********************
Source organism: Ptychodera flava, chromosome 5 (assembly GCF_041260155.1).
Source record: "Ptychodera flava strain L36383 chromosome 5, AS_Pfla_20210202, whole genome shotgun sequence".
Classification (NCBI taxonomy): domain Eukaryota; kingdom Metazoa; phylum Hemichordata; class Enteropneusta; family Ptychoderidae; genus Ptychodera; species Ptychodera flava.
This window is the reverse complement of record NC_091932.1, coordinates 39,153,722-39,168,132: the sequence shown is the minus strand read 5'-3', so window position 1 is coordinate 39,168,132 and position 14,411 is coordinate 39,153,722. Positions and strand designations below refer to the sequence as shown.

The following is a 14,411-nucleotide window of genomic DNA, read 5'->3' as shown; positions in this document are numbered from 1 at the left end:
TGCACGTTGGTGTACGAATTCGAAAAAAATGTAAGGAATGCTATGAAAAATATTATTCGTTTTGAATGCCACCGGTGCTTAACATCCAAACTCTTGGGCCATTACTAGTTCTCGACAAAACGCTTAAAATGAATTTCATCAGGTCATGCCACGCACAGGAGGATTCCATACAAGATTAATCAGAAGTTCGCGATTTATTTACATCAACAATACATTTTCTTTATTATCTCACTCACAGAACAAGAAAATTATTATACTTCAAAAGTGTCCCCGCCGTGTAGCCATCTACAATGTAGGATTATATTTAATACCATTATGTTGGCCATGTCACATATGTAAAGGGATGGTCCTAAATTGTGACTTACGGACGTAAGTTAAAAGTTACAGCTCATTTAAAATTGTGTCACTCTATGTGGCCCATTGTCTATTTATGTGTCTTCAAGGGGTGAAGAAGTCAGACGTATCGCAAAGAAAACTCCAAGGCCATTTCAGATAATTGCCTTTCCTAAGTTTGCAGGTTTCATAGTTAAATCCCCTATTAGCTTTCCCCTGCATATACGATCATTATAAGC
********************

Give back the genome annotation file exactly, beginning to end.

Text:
Source organism: Ptychodera flava, chromosome 5 (assembly GCF_041260155.1).
Source record: "Ptychodera flava strain L36383 chromosome 5, AS_Pfla_20210202, whole genome shotgun sequence".
Classification (NCBI taxonomy): domain Eukaryota; kingdom Metazoa; phylum Hemichordata; class Enteropneusta; family Ptychoderidae; genus Ptychodera; species Ptychodera flava.
This window is the reverse complement of record NC_091932.1, coordinates 39,153,722-39,168,132: the sequence shown is the minus strand read 5'-3', so window position 1 is coordinate 39,168,132 and position 14,411 is coordinate 39,153,722. Positions and strand designations below refer to the sequence as shown.

The following is a 14,411-nucleotide window of genomic DNA, read 5'->3' as shown; positions in this document are numbered from 1 at the left end:
TGCACGTTGGTGTACGAATTCGAAAAAAATGTAAGGAATGCTATGAAAAATATTATTCGTTTTGAATGCCACCGGTGCTTAACATCCAAACTCTTGGGCCATTACTAGTTCTCGACAAAACGCTTAAAATGAATTTCATCAGGTCATGCCACGCACAGGAGGATTCCATACAAGATTAATCAGAAGTTCGCGATTTATTTACATCAACAATACATTTTCTTTATTATCTCACTCACAGAACAAGAAAATTATTATACTTCAAAAGTGTCCCCGCCGTGTAGCCATCTACAATGTAGGATTATATTTAATACCATTATGTTGGCCATGTCACATATGTAAAGGGATGGTCCTAAATTGTGACTTACGGACGTAAGTTAAAAGTTACAGCTCATTTAAAATTGTGTCACTCTATGTGGCCCATTGTCTATTTATGTGTCTTCAAGGGGTGAAGAAGTCAGACGTATCGCAAAGAAAACTCCAAGGCCATTTCAGATAATTGCCTTTCCTAAGTTTGCAGGTTTCATAGTTAAATCCCCTATTAGCTTTCCCCTGCATATACGATCATTATAAGC